What Does California’s SB 402 Mean To You?

Christine Staricka, IBCLC, CCE, 
Bakersfield

Originally posted October 10, 2013 on IBCLCINA'S Blog.

This morning, hospital administrators in California wake up to the news that the Governor signed into law Senate Bill 402, requiring that all maternity facilities in California adopt the Baby-Friendly Ten Steps or equivalent practices by 2025. This is nothing short of amazing for mothers, babies, and families – if we do it right. Adopting these practices which support exclusive breastfeeding in all facilities, regardless of ZIP code, means that all moms and babies get a fair shake when it comes to getting breastfeeding help and education in the hospital. The nationwide impact and influence of California is no small factor, either. What happens in CA as these changes roll out will be set on a large stage and observed sharply from all directions. So how can we be sure it has the most positive impact?

A) Hospitals should begin by analyzing their existing policies to ensure they are within the new law. Then have their staff International Board-Certified Lactation Consultant (IBCLC) examine the policies and weigh in on protocols and practices currently taking place in the facility. No IBCLC on staff? Time to hire one permanently or pay for the consulting services of an IBCLC. Remember, the IBCLC credential by itself means that the bearer is qualified and trained to not only provide the highest level of clinical care to mothers and babies, but also to participate and coordinate with the healthcare team and to consult and advise regarding policies and education. An IBCLC does not need to possess any other healthcare credential to do provide these services. See the website http://www.ILCA.org for additional information about what IBCLCs do and http://www.iblce.org for additional information about the credentialing process.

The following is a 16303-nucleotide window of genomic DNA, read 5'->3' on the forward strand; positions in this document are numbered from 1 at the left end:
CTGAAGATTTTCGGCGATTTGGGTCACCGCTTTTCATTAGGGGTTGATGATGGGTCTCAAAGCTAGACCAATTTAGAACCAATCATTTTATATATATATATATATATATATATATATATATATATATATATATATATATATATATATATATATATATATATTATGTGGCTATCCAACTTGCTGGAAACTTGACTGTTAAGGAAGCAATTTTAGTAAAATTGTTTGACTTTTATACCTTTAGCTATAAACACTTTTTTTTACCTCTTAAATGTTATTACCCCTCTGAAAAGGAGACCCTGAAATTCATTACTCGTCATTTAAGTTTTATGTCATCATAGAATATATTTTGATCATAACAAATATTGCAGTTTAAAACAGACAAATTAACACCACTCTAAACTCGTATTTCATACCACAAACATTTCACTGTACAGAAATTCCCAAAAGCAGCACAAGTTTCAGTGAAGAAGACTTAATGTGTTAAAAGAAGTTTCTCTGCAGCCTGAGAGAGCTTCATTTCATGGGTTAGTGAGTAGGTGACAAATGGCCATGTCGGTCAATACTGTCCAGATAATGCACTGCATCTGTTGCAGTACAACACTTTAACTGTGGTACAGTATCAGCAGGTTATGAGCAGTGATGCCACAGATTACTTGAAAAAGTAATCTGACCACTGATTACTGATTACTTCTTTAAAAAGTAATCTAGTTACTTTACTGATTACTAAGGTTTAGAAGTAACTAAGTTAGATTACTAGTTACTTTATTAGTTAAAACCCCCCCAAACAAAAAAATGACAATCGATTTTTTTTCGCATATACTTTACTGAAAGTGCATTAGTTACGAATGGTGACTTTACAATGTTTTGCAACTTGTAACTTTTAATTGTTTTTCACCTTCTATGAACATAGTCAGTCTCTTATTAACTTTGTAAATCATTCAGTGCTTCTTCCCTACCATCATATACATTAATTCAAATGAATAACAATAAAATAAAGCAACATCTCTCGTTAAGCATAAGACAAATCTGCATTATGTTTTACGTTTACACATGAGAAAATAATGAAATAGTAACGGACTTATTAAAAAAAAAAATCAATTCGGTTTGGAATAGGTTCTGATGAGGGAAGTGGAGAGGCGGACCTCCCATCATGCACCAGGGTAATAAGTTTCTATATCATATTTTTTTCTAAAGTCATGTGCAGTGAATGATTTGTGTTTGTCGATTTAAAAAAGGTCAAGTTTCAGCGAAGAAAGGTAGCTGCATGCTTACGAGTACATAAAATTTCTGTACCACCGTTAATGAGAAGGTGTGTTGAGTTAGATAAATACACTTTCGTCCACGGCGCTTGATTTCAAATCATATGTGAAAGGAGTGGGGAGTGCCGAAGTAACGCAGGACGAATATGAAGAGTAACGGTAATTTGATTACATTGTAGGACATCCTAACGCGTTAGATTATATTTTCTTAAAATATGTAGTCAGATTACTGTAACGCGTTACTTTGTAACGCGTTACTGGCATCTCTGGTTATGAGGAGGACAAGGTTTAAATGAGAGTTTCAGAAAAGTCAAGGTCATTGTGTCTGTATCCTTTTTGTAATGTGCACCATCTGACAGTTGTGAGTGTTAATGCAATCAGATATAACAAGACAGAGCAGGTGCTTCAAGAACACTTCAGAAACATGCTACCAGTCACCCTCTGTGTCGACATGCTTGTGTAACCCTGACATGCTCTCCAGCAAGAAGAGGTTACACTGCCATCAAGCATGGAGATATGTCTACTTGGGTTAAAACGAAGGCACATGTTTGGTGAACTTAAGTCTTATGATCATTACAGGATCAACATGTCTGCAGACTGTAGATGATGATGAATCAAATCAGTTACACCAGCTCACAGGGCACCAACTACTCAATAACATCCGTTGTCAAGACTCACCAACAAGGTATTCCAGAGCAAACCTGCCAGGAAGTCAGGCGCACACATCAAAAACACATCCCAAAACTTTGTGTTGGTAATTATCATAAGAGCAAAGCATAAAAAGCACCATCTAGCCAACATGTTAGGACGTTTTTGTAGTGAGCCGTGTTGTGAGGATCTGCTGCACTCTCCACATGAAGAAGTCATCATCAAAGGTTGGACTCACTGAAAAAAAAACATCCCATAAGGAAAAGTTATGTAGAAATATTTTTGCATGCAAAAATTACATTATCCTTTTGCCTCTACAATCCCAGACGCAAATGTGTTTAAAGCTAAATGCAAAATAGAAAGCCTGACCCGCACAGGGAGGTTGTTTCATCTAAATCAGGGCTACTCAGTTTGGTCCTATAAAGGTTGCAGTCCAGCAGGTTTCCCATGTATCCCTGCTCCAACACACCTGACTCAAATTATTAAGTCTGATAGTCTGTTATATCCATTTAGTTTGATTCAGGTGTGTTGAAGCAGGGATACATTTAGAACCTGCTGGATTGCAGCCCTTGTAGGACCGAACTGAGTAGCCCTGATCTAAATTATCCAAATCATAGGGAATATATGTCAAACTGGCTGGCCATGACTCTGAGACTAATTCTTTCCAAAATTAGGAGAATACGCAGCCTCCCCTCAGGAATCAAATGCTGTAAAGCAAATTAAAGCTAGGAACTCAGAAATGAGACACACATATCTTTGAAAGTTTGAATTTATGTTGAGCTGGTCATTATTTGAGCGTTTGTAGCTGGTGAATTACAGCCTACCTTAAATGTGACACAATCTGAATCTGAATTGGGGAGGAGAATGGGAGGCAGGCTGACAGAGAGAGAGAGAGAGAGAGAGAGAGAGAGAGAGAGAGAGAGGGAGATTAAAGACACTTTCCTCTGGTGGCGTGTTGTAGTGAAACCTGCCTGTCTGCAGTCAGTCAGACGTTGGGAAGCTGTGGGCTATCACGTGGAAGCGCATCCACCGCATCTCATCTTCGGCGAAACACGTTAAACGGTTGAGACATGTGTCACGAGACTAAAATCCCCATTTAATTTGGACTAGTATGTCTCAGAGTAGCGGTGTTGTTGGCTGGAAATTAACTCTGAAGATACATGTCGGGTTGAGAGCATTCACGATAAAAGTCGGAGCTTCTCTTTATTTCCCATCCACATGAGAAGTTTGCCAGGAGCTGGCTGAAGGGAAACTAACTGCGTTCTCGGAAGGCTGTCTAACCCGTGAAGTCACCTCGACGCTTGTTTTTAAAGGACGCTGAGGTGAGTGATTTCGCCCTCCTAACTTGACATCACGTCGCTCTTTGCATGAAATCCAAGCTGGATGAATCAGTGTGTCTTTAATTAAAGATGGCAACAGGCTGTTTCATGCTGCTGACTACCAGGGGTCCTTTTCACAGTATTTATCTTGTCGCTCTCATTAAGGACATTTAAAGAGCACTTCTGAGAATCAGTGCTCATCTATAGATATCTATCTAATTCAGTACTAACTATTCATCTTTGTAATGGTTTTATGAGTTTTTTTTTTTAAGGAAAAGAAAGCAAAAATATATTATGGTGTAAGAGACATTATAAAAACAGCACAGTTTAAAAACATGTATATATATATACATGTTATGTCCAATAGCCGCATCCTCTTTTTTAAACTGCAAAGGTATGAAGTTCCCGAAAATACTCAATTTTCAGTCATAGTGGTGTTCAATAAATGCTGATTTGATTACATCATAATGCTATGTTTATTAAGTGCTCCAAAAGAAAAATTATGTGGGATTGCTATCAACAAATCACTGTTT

B) Ensure adequate funding immediately for proper lactation education of all Maternal Child Health staff. Delays in funding their education will cause delays in implementing policy and procedural changes. Ensure education includes staff physicians as well as physicians with privileges. If they are not practicing evidence-based medicine with regard to breastfeeding, hold them accountable and insist on change.

C) Coordinate with your local network of lactation support to create a community network for mothers to receive breastfeeding help. Local breastfeeding coalitions and task forces work hand-in-hand with WIC to ensure resources are available to all mothers, regardless of socioeconomic status. Put a representative in the room at the January 2014 State Breastfeeding Coalition conference. Establish an internship program for aspiring IBCLC’s in your community to ensure that clinical experience is available to them.

D) Learn more about why breastfeeding-supportive healthcare environments are critical for the future of preventive medicine. In addition to the websites of the U.S. Breastfeeding Committee, Baby-Friendly U.S.A., and Kaiser Permanente, you can also refer to http://www.first100hours.com for information about how to make the process of appropriate lactation support more manageable.

This is the first day of better health for the future of California’s mothers and babies! Let’s celebrate and thank those who worked tirelessly to make this day possible.


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